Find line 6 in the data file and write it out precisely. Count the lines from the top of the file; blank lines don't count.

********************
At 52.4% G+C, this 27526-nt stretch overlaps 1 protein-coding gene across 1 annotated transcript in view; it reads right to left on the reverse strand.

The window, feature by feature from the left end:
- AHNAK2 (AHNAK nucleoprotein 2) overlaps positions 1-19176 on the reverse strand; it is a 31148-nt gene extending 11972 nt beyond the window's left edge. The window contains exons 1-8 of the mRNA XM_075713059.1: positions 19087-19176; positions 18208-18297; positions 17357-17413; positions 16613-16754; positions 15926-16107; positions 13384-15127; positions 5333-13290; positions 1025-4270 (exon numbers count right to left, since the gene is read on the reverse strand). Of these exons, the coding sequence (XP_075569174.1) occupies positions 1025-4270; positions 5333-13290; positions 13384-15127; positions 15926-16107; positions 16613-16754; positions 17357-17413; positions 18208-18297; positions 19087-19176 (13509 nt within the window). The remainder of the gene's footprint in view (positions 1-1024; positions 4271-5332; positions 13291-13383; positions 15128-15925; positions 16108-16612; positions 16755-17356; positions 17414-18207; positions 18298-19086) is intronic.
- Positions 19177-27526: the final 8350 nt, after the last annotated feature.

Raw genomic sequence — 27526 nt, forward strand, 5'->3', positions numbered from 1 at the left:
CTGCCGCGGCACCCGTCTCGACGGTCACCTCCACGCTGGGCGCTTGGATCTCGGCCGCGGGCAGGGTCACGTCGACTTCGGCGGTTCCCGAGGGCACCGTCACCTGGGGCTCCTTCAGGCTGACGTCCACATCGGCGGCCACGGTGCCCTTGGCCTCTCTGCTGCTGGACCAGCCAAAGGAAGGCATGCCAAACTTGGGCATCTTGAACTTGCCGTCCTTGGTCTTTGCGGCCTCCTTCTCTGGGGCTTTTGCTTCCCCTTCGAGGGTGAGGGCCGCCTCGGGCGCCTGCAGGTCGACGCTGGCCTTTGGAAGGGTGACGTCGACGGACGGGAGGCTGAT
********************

CTGCCGCGGCACCCGTCTCGACGGTCACCTCCACGCTGGGCGCTTGGATCTCGGCCGCGGGCAGGGTCACGTCGACTTCGGCGGTTCCCGAGGGCACCGTCACCTGGGGCTCCTTCAGGCTGACGTCCACATCGGCGGCCACGGTGCCCTTGGCCTCTCTGCTGCTGGACCAGCCAAAGGAAGGCATGCCAAACTTGGGCATCTTGAACTTGCCGTCCTTGGTCTTTGCGGCCTCCTTCTCTGGGGCTTTTGCTTCCCCTTCGAGGGTGAGGGCCGCCTCGGGCGCCTGCAGGTCGACGCTGGCCTTTGGAAGGGTGACGTCGACGGACGGGAGGCTGAT